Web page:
Johnson & Johnson's one-shot COVID vaccine has been linked to another blood-clotting condition by EU regulators which they warn could be life-threatening.   

The European Medicines Agency (EMA) said the new, possibly life-threatening clotting condition known as venous thromboembolism (VTE) will be included on the J&J product label was separate a previously-linked side effect known as thrombocytopenia syndrome (TTS).

VTE typically begins by a clot forming in a vein of a leg, arm or groin, which then travels to the lungs and blocks the blood supply there.

Regardless of any vaccine use, VTE is most commonly caused by injury or lack of movement in bedridden patients.   

The EU watchdog said most clots had occurred in the brain and abdomen, as was the case with AstraZeneca's shot, Vaxzevria, which is also being studied for similar problems.

'One plausible explanation for the combination of blood clots and low blood platelets is an immune response, leading to a condition similar to one seen sometimes in patients treated with heparin,' the EMA said. 

Meanwhile, the EMA also recommended that immune thrombocytopenia (ITP), a bleeding disorder caused by the body mistakenly attacking platelets, be added as an adverse reaction with an unknown frequency to the J&J vaccine product information and to AstraZeneca's vaccine.

J&J said while the chances of experiencing these conditions were very low, the product information would be updated accordingly as it continues to work closely with authorities including EMA.

'We strongly support raising awareness of the signs and symptoms of rare events to ensure they can be quickly identified and effectively treated,' the company said.

Both the J&J and AstraZeneca vaccines have previously been associated with a very rare combination of blood clotting and low platelet counts known as thrombosis with thrombocytopenia syndrome (TTS).

That leads to blood clots and low platelet counts, which cause bleeding issues, with TTS so-far linked to three deaths.  

The two products are based on harmless vector viruses that instruct human cells to make a protein that primes the immune system against future coronavirus infections. 

Some scientists say the similar design of the AstraZeneca and J&J shots may explain a possible link with clotting.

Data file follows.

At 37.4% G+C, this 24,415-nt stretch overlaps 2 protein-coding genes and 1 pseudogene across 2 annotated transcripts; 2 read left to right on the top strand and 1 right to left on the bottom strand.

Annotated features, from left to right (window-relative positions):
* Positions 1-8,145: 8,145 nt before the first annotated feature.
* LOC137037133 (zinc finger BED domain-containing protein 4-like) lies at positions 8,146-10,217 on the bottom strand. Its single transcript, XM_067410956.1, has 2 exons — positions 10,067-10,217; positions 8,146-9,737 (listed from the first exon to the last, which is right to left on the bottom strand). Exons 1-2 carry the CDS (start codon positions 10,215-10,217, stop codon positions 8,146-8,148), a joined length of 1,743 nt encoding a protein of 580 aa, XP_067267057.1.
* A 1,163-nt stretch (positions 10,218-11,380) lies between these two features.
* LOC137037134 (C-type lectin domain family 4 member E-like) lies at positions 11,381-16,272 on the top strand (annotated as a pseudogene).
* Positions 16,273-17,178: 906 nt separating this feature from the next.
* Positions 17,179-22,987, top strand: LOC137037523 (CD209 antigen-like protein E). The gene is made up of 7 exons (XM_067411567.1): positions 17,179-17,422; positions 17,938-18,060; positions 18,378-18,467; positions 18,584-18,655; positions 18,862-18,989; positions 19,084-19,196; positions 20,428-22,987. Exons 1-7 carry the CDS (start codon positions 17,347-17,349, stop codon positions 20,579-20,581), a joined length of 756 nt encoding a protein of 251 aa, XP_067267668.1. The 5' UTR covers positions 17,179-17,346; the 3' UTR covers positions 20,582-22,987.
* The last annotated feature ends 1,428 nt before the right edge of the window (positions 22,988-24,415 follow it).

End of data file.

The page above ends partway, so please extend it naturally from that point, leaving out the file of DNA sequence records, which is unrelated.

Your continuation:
Both vaccines are based on a technology that uses a modified version of adenoviruses, which cause the common cold, as vectors to ferry instructions to human cells.

The similar side-effects suggest the inactivated adenovirus may be causing the problems, said Jonathan Ball, professor of molecular virology at Britain's University of Nottingham.

'It's important to remember though, that in most people the benefits of these vaccines far outweigh the risks - these are incredibly rare potential side-effects,' he said.

J&J, which recorded $100 million in COVID-19 vaccine sales, announced on Tuesday that it would resume its roll-out to Europe although vaccine bottles would carry a warning for a potential risk for rare blood clots. 

On Friday, an advisory panel to the Centers for Disease Control and Prevention met for a second time to decide whether to recommend lifting a 'pause' on the vaccine’s use in the United States, perhaps with a similar warning. 

J&J's vaccine, developed by its Janssen unit, is one of four COVID-19 vaccines authorized for use in Europe along with BioNTech and Pfizer, Moderna and AstraZeneca. 

It is also authorized for use in the United States, although AstraZeneca's shot, developed by British scientists, has yet to receive the official stamp of approval in America.  

According to the EU's website, 767.5million doses have been delivered and 74.6 percent of the EU adult population is fully vaccinated.  

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